What to do if you are thinking of Changing your PhD Topic or Field
Completing your PhD research project is often a lengthy process that will at some stage almost certainly involve changes in your initial plans. The proposal you submitted when applying may have been written more than nine months before even starting the PhD. Changes are the norm, but the degree of change can vary considerably. This article outlines some considerations and actions to take if you are contemplating changing your topic or even your field.
A. When you need to consider the type of PhD you are doing
An initial factor to consider is the type of PhD you are writing, whether it is producing a number (usually three) of related articles which together form the thesis or the development of a thesis/dissertation (monograph). Projecting forward three possible articles is demanding, and plans may therefore change quite late in the PhD process if you are taking this option.
Regardless of the degree of change, the best first step to take is to seek the advice of your supervisor/advisor, who will be best placed to advise you on what you need to do and the extent of the changes to make.
B. When your learning evolves as you progress in your PhD
In some systems, such as in the American style of PhD programmes, it is common to write and defend a more substantial proposal, called a Prospectus, at the end of the first year of studies. The first year on these programmes often covers issues related to methodology at the PhD level, and your own research is almost certainly going to change in some way as a result.
The first two years are going to involve considerable reading around your chosen topic. Searching for answers to your initial research questions will reveal that some have already been answered. It is also likely that you will make discoveries suggesting additional or even alternative research routes that can be pursued. They add the novelty factor to your research, which is perhaps the most prized attribute of a research project. These new openings may lead you to modify the direction of your initial plans if you see more fruitful possibilities to make a contribution.
In all these scenarios, it may be possible to tweak the research question(s) to:
- Open up more possibilities.
- Narrow down their scope to be more readily answerable.
- Slightly shift direction to find a new area to explore.
Again, seeking advice from your supervisor is best here. Consulting with second supervisors or other professors with whom you share interests will also often help.
Note: Be aware that acquiring too many opinions and advice can also become confusing if you receive varying or contradictory answers.
C. When more serious scenarios are involved with your PhD
Sometimes, changes become necessary because of events outside of your control that impact your initial plans. This could be because of:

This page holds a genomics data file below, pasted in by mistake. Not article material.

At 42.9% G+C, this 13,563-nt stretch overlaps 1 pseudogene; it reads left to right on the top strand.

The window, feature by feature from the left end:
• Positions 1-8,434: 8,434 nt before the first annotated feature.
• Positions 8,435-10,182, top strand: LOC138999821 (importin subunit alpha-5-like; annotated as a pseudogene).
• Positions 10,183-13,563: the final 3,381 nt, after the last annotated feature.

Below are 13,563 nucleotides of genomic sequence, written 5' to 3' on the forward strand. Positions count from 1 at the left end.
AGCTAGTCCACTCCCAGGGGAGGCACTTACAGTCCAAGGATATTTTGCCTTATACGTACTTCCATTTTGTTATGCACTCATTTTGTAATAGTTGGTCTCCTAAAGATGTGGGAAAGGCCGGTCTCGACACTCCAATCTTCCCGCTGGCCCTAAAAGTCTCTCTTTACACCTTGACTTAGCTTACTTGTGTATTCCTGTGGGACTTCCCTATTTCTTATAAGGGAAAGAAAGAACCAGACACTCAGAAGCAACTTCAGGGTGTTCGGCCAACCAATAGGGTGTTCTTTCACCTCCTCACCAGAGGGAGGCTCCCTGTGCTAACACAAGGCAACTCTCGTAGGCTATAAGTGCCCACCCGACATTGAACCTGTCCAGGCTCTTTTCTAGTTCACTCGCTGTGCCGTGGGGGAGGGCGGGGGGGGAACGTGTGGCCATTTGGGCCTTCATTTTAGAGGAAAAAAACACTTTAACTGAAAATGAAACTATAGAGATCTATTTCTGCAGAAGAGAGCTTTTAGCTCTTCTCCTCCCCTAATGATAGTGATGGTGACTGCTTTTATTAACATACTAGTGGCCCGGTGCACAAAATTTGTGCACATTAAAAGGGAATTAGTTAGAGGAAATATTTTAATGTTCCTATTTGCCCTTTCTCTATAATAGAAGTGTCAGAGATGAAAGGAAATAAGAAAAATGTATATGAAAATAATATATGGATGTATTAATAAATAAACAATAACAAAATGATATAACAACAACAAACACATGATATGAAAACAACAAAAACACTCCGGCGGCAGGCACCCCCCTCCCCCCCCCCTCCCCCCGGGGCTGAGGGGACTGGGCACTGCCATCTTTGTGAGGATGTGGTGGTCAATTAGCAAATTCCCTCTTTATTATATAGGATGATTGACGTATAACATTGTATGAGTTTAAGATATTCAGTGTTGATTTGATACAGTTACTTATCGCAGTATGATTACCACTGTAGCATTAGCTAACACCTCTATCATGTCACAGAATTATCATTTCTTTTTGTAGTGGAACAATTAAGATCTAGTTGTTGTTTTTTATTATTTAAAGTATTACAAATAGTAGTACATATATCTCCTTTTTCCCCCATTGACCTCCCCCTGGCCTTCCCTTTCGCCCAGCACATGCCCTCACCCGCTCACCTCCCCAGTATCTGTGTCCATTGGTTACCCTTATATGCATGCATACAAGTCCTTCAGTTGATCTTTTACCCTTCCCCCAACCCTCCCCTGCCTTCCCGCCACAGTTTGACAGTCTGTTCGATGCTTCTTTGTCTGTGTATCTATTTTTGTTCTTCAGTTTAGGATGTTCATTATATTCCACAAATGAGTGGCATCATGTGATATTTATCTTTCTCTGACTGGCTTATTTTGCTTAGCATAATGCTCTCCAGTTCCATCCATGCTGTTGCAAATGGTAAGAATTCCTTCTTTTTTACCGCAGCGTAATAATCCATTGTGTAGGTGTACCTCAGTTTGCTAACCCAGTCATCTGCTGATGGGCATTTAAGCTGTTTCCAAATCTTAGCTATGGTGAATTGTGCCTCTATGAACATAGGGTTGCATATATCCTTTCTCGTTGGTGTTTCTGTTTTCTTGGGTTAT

- Scientific developments in your area of expertise
- Finding new research which covers a similar area to your own
- Serious repercussions resulting from external factors, such as a pandemic or unexpected conflict
Sometimes, other factors can also prove more challenging: the chosen type of data may not become available or may not yield the results you were expecting or hoping for.
To address these issues, it may still be possible to make small changes to your central research question(s), which will generate new information. Perhaps you can still change the data source, adjust your methods slightly and carry out the research regardless.
Alternatively, you may be able to adopt a different theoretical approach to the same problem, or bring in a different approach from an outside discipline.
As always, your supervisor and other academics may be able to offer good advice.
D. When you are feeling disillusioned or demotivated about the PhD
Sometimes, you might just lose motivation, feel bored with the studies or feel that the research is going nowhere.
In this case, before you decide to take any drastic decisions, it might just be a good idea to get some distance from your studies, take a break and do something completely different. Then, when you’re feeling rested, come back to the research with fresh eyes and reassess the situation. (If this is the case, you may also find this article useful: What to do when you Lose the Motivation to Complete your PhD)
In research, change is to be expected: ideas develop, research pushes forward to open new doors… or sometimes, closes them. If you encounter a problem, it does not necessarily mean you have to make big and drastic changes to your overall PhD project. Often, a minor amendment here or an infinitesimal tweak there will be enough. Whatever you choose to do, always discuss your concerns and plans with your supervisor to get the perspective and guidance you need to move forward in the best and most efficient way possible.
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